Nicolae Tanase: Ajahn, what is the meaning of life?
Ajahn Amaro: I have to confess that the first response that comes to my mind is, ‘Wrong question!’
Somebody asked Krishnamurti one time, “What would you say is the meaning of life?” He said something along the lines of: “MEANING!?! – how do you think our puny thoughts could cast the nature of life into some words that would truly express what IS? Life IS – it doesn’t mean anything! What does air or moonlight mean!?”
This is very true; this is very, very true. To believe that we can express what life’s ‘meaning’ is is to assume that we can put into words, into some formula, the entire nature of the cosmos – the universe and the mind in all their infinite dimensions and inconceivable stratifications, their incredible complexity and interdependence – to try and put that into an expression formed of human mouth noises is just absurd.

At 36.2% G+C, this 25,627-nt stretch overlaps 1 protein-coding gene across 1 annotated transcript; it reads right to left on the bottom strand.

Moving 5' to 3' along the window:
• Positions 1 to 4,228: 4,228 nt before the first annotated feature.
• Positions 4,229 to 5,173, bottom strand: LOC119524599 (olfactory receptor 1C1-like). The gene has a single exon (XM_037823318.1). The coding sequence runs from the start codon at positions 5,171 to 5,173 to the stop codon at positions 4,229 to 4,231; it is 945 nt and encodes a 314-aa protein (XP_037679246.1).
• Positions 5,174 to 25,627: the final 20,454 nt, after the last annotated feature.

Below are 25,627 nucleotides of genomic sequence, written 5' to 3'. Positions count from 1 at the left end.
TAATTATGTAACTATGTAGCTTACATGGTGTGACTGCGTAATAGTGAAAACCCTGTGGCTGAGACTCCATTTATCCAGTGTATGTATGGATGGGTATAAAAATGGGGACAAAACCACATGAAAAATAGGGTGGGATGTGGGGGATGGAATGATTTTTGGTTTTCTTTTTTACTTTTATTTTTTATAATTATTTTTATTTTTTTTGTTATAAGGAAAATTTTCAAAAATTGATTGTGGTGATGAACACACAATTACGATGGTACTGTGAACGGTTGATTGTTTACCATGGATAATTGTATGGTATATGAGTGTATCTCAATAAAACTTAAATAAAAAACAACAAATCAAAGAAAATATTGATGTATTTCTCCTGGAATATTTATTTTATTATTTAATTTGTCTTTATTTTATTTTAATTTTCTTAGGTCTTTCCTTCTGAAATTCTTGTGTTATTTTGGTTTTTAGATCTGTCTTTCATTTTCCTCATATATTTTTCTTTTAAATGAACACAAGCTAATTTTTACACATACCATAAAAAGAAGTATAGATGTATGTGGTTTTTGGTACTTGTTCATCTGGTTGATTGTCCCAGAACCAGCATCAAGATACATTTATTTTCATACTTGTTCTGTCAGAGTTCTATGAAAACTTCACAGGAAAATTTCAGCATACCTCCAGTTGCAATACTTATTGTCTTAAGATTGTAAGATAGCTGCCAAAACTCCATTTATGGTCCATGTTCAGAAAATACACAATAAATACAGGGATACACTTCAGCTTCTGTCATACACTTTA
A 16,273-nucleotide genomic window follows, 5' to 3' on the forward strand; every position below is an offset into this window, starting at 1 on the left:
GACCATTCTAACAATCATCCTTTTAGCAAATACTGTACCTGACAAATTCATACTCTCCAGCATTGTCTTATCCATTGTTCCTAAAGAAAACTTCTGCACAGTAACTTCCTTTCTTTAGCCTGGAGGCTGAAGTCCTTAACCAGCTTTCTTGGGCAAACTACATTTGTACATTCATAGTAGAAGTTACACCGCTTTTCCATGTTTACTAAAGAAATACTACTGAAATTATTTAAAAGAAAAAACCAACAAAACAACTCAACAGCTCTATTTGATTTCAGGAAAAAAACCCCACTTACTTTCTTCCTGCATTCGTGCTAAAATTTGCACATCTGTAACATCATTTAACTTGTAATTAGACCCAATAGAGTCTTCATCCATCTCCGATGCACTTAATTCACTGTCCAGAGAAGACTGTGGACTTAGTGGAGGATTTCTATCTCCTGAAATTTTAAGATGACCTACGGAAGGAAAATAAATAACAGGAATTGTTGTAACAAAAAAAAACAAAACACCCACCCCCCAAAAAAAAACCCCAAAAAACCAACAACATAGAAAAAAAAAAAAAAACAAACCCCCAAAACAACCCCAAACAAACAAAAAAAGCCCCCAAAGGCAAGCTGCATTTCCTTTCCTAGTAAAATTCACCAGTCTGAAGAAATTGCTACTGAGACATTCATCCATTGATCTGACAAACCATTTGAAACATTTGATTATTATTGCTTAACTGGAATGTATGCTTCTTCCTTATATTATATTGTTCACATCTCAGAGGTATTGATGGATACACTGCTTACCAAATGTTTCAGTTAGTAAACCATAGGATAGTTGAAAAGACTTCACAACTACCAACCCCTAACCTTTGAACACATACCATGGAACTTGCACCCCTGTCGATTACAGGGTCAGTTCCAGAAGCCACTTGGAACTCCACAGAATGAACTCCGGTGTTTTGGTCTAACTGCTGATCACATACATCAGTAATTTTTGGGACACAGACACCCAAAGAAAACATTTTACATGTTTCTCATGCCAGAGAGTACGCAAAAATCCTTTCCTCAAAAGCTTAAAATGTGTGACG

However, when the mind is allowed to rest in complete clarity and wakefulness, we find that it is beyond form, and time, and place and individuality – it is no longer making preferences or being biased towards this over that. It is resting at the point of equipoise, where this and that and black and white, and where you and I and all things meet; this is the space where all complexities integrate. This realization is Nature knowing its own nature; it is the thought-free essence of meaning.
~Ajahn Amaro is a Theravadin teacher, and abbot of the Amaravati Buddhist Monastery at the eastern end of the Chiltern Hills in south east England.
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